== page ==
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Originally Posted by _e_w_ View Post
Thanks for the info TC. I'm getting a clearer picture of who Charlie might have been and from the sounds of it he was a hell of a guy with a lot of talent and know how. A talented mechanic and fabricator can accomplish just about anything. I've been fortunate and have been around and have known people like this.
If the Vette was indeed purchased used, is it possible that the previous owner was the one to have the Guldstrand parts put on the car? I can see this as a possibility especially if it was previously owned by a stunt driver.
.
I wasn’t the one who mentioned McQueen, but apparently Charlie’s garage serviced some of his cars.
As far as Guldstrand parts, we still haven’t figured out when Charlie got the car!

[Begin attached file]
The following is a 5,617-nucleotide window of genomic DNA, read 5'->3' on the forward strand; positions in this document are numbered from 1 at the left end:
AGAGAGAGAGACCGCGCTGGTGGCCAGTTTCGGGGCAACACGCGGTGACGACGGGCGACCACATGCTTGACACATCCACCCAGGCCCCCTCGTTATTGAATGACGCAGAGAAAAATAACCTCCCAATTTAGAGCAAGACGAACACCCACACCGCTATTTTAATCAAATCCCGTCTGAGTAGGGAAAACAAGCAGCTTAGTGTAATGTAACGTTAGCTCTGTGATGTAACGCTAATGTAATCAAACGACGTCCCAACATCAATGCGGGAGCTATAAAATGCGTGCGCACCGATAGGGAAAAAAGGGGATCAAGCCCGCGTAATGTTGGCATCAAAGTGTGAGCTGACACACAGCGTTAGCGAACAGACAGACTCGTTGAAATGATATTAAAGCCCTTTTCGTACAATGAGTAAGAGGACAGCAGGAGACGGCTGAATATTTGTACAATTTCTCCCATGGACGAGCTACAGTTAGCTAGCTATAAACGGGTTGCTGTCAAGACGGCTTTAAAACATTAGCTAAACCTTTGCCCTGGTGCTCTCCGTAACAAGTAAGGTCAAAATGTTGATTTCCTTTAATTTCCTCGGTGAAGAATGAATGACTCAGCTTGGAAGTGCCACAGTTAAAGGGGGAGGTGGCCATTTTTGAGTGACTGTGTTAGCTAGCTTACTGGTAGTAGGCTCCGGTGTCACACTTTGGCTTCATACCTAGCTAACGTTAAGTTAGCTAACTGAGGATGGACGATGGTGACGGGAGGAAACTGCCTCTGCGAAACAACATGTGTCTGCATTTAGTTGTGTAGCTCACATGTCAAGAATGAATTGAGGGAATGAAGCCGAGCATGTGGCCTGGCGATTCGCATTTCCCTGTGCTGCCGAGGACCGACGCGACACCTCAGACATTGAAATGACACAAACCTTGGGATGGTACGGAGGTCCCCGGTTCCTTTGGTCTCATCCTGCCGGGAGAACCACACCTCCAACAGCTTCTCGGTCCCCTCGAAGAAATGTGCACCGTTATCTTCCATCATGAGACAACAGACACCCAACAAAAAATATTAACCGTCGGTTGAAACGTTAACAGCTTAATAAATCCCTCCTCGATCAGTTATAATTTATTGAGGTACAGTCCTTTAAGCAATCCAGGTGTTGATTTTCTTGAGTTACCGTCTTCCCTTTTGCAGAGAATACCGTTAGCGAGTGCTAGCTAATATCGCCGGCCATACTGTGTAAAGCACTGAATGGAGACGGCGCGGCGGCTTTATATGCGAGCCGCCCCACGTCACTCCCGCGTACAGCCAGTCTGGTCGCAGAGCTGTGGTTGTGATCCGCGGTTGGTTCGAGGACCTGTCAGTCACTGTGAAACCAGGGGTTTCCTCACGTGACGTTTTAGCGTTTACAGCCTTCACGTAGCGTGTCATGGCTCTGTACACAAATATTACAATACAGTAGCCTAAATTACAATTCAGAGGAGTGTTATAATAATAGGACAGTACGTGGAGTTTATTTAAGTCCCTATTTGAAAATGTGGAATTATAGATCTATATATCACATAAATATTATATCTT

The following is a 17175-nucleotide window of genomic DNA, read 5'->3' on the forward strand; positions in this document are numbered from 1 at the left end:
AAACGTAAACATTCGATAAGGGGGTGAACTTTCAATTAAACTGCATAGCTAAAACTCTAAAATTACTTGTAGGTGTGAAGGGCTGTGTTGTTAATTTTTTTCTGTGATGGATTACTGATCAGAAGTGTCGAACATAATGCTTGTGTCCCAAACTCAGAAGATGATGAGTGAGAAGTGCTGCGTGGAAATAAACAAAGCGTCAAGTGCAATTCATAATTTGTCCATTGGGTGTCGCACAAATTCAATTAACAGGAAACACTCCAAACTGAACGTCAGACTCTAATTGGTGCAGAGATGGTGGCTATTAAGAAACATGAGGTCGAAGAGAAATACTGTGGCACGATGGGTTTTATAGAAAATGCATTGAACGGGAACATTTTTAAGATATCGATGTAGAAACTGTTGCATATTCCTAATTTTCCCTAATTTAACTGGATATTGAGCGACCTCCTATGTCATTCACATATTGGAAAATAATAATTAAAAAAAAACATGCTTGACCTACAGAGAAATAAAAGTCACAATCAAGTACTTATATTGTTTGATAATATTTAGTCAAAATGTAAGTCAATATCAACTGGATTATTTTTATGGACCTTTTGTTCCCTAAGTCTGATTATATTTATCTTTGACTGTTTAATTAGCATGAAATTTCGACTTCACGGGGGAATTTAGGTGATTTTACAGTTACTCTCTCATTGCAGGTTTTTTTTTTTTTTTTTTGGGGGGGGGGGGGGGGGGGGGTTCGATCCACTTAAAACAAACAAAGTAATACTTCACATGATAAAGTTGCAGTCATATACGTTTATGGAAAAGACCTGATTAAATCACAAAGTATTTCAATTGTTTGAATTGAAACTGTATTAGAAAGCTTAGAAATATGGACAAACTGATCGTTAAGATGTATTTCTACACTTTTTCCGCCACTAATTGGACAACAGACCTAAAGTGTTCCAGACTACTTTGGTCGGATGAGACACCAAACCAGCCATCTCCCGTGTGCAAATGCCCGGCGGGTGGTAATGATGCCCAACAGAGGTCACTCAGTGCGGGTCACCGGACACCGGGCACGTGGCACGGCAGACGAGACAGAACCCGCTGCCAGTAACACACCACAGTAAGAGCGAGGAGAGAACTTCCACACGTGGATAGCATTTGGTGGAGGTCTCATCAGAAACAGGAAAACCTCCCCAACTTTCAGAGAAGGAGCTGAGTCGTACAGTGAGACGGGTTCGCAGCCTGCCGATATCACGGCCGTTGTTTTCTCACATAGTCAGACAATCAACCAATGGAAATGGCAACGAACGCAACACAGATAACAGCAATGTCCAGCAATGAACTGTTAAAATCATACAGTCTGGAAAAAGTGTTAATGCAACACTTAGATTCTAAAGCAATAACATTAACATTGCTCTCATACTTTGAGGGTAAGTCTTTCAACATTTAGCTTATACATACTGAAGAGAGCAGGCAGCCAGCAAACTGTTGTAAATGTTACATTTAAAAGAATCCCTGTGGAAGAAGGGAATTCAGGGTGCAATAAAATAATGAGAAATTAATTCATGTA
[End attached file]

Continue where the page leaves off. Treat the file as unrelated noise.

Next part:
Guldstrand was the thought to be Corvette guru (Realize I am talking about my own friend!), but he was brought on board from Dana Chevrolet by James Garner to head up the preparations of the Team cars and as one of the pilots! They got their asses kicked at the 68 Daytona. The Yenko/DX cars combined with Delorenzo/Thompson, all were running in the end, finishing! The AIR cars actually had a weight advantage and were marginally faster in qualifying, but had nothing but problems! They were pit thrashing on the cars to get them back into it! Essentially coming in 30th and 33rd place, but NC non-classified, not making the required laps! They just basically had HD stuff on them! The slalom cars of that year we’re the venue getting the faster development, as the National cars were restricted in the SCCA and FIA. At the 68 LeMans Greders L88s were flared, but the older Grand Sports sported flares. The FIA flare rule, I have to look up, but essentially they went from Group 3 to Group 4 with these mods! The flares technically needed to be homologated, and I think Grp 3 was at least a 1000 units, and the Grp 4 to 500 units. I have to check that, as they were attempting to attract more entrants and loosened some of the homologation quotas. LeMans also sometimes had it’s own tweaking of the FIA rules. Then the onslaught of the OC and Greenwood domination! Guldstrand was more of a tuner, repair shop, level outfit till about late 1970 year. He had a few race tricks, but hardly any cars had what is technically Corvette performance hardware coming out of his shop yet! The race wears were scarce, but he did the typical Koni shocks, larger sway bar kits, a-arm bushing upgrades, spring changes, I think the front tower spreader bar was in play (non big blocks), and the basics that were the trend of the time.! No National car was campaigned touting his name! In 1971, he sourced the parts being used out there! He actually became a Vette Brakes (brakes and suspension manufacturer based out of Florida) Distributor till about 1976, when retooled this other Companies designs, branding those with his own name now and much of his line came from them! He did a mag article introducing these parts! He was finally doing cars that were equipped with the OC and Greenwood car mods basically by 1972. So did Charlie get this Corvette after 1972?